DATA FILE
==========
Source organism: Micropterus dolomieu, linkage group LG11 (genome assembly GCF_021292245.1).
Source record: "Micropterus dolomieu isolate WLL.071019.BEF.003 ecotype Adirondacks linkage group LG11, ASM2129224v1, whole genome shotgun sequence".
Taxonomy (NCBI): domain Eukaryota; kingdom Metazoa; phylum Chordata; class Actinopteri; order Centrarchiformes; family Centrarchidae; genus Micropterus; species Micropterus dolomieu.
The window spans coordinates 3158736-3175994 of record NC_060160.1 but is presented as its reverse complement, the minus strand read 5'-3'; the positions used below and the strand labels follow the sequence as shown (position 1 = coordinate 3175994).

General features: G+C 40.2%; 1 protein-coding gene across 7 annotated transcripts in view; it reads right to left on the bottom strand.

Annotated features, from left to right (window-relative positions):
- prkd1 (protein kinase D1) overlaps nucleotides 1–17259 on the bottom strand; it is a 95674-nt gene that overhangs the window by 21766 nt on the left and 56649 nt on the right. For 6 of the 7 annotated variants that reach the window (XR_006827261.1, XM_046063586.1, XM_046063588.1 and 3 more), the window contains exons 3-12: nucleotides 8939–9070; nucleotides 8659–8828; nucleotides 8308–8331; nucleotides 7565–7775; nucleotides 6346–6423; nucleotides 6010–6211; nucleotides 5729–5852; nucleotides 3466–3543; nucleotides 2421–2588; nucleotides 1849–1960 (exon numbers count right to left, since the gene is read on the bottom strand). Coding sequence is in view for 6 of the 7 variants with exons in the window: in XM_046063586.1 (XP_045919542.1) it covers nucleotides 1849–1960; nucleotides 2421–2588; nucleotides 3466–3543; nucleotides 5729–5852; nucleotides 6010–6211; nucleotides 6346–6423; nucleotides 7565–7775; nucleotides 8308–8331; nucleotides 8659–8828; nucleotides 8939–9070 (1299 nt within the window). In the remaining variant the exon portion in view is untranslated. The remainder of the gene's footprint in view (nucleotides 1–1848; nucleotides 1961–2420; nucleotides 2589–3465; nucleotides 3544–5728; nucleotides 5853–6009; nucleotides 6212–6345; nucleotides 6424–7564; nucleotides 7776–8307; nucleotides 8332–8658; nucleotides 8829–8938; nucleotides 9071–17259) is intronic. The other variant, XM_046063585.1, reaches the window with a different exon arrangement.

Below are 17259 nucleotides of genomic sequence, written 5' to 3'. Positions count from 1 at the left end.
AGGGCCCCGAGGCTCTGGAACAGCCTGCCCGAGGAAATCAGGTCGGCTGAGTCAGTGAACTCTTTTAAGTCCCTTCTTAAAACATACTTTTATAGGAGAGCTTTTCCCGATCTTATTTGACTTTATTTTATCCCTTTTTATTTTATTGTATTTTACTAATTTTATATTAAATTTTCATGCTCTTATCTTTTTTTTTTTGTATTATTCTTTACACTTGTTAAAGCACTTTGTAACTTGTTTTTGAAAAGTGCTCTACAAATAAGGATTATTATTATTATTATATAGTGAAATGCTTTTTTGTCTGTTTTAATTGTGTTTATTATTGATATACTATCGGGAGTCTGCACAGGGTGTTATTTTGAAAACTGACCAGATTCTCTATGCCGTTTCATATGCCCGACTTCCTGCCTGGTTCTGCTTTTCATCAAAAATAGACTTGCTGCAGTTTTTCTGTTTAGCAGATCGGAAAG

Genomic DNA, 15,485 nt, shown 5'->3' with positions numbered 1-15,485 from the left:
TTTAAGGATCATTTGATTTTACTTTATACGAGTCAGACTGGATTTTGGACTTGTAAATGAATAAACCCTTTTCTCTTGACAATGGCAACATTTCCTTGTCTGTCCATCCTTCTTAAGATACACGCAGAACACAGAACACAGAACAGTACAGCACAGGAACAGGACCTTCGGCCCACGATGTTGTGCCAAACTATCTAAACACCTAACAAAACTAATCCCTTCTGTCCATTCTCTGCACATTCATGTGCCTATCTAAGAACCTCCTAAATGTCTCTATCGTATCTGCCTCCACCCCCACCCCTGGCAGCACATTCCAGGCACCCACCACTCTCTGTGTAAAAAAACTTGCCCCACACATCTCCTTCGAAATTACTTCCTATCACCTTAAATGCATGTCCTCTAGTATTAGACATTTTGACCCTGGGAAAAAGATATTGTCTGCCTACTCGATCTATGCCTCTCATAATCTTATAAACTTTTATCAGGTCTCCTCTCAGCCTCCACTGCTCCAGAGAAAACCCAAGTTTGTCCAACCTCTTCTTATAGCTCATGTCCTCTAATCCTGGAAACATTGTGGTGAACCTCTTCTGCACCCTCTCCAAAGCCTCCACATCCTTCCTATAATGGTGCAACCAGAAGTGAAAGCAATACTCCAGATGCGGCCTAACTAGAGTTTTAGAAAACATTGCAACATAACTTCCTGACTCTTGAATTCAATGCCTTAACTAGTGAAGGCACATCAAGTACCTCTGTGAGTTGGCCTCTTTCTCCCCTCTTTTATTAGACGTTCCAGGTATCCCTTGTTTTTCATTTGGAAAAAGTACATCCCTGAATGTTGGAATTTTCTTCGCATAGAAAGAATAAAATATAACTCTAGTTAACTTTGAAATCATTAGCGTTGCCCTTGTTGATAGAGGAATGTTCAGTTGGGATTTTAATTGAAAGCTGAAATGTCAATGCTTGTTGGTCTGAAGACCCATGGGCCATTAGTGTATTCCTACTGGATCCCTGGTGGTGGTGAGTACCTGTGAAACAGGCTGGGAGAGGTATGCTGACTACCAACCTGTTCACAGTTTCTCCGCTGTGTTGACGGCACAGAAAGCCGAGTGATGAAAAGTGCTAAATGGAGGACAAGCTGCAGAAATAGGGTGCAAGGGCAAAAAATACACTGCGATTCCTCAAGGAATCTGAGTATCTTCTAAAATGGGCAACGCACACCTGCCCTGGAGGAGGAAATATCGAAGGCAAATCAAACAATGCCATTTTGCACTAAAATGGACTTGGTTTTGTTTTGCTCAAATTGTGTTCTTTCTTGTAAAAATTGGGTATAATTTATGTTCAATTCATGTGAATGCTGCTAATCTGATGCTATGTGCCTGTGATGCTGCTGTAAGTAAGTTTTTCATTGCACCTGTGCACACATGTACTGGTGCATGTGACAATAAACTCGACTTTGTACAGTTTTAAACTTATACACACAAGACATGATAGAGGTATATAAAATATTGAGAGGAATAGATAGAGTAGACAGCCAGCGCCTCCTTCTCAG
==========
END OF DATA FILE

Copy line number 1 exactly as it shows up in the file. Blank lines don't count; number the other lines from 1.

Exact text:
Source organism: Micropterus dolomieu, linkage group LG11 (genome assembly GCF_021292245.1).